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Asa had me at Hello

Asa had me at Hello

June 8th 2011

 

Tosin Dinah

I had never really been a massive fan of Asa even though my friends had always given her glowing reviews. But on that fateful night of June 5, she finally won me over. The Paris born Nigerian, has been hailed as ‘Bob Marley for the 21st century’ and ‘the new Sade or Tracy Chapman’, following the release of her first album (the critically acclaimed Asa). Her sound is a fusion of Yoruba with reggae, blues, jazz, funk and soul. She sings both in English and Yoruba. So, when Bellanaija.com ran a competition giving away tickets to see her live, I thought I’d take part with the hope that I’d win (I’m really not this cheap normally, I promise you) and see for myself what all the fuss was about. The venue was Indigo2, the little sister to the main arena under the O2 roof.

The concert started around 8pm, an hour behind schedule with Yolanda Brown (the saxophonist) as the opening act. She did a great job of entertaining those of us that had bravely battled the typically crappy British weather to get there on time with her rendition of Bob Marley’s Africa Unite, Summertime from the musical Porgy & Bess, a couple of Yoruba Christian songs and one or two from her own repertoire. She rounded up her performance with a Fela number which really got the crowd warmed up.

After a brief interval and to a huge roar from the audience, Asa - looking elegant in a flowy, yellow silk dress, accessorised with a red beaded drop necklace and black pumps, her dreadlocks dyed deep red and styled in a tight bun atop her head, took to the stage with her guitar, said a quick hello and belted out 360degrees backed by a live band. I was hooked. She followed this with the hilarious Bimpe (off of her latest album Beautiful Imperfection), which had us all in fits of laughter as it depicts a tale of a disrespectful sister-in-law.

Crowd pleasing Jailer, Fire on the Mountain, and the bluesy/jazzy Awe were next. The way I Feel was the only blight on the night. It wasn’t the best performance of the night and I felt her losing her fans at that point but she quickly redeemed herself by whipping out her trumpet for a solo. It was as beautiful as it was heart rendering. I closed my eyes and totally immersed myself in the sound; a sound reminiscent of 1940’s blues music. I didn’t want it to end.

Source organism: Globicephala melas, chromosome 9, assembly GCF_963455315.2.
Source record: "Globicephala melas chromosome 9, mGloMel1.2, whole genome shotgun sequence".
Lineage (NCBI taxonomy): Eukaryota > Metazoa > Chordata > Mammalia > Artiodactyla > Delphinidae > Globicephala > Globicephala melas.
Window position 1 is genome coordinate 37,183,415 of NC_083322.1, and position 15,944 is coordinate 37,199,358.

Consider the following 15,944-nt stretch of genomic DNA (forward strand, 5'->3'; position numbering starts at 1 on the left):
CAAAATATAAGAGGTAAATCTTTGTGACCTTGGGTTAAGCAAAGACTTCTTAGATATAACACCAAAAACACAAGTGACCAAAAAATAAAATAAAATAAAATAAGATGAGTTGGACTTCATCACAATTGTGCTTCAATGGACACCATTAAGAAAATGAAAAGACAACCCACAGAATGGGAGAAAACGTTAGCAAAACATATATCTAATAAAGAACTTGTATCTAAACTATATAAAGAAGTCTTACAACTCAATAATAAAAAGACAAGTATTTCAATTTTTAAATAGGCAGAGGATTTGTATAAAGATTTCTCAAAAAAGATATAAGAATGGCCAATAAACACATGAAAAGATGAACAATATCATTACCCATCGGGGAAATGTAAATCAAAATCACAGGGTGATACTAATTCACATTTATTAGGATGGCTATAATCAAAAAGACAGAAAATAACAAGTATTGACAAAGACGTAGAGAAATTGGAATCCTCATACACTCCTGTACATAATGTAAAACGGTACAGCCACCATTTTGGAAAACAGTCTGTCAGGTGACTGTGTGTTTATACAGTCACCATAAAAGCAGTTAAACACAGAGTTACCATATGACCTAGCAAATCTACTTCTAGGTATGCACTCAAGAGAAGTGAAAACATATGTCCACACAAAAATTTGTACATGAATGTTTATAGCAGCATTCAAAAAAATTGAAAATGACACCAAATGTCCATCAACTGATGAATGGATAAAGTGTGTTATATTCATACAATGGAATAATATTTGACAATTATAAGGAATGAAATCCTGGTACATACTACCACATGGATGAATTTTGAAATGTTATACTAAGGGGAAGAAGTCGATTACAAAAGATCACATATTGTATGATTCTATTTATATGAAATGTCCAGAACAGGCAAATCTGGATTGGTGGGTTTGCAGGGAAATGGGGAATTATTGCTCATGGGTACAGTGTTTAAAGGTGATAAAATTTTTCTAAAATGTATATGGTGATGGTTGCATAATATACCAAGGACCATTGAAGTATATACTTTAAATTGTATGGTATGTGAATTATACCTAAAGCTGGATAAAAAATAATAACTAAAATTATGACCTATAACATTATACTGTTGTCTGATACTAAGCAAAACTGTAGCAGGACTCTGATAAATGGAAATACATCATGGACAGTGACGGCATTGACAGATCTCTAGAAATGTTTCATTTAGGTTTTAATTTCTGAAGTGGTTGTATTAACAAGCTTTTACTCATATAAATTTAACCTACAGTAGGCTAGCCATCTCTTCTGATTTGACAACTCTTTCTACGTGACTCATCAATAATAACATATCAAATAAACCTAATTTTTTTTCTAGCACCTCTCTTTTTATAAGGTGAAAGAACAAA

One of the high points of the night for me, and there were many, was when she was joined on stage by a Ghanaian rapper for an acoustic version of No one knows (the only song of hers I have on my iPod and a personal favourite of mine). I found myself screaming and giggling like a little girl. Now, I am normally better behaved in public but I was having such an amazing night that I’d thrown all caution to the wind. And the night was far from over.

Bibanke was next. The haunting lyrics, coupled with the sublime instrumental arrangement and Asa’s breathtaking, wistful vocals had the audience in a trance-like state. It was almost like we could feel her pain. Seeing every single person sing along was a sight to behold. You could tell Asa felt very proud too.

Another high point was during another funny tale Bamidele. In the middle of this song about a commitment-shy boyfriend, we were treated to a five minute dance interval by a barefooted Asa. Her moves were a delicious blend of Yoruba Bata dance, Salsa and Ballet. It was absolutely thrilling to watch. The retro number Be my man (her first single from the second album) finished off an excellent night that left us all gasping for more.

One of the things I particularly liked about Asa’s gig was the ease with which she engaged with her audience. Laughing and sharing her thoughts with them, her authenticity was undeniable. You also felt like you could be yourself around her. She exuded a certain ‘come as you are’ quality, which could explain why she attracted such a mixed crowd. Black, white, young, old, traditional, bohemian, street, country, you name it, they were all there.

I will definitely be seeing this highly under-rated musician perform live again. Heck, I may even splash out on a VIP ticket this time. It would be totally worth it.

 


- Thanks to Lolu Phillips for the photograph.

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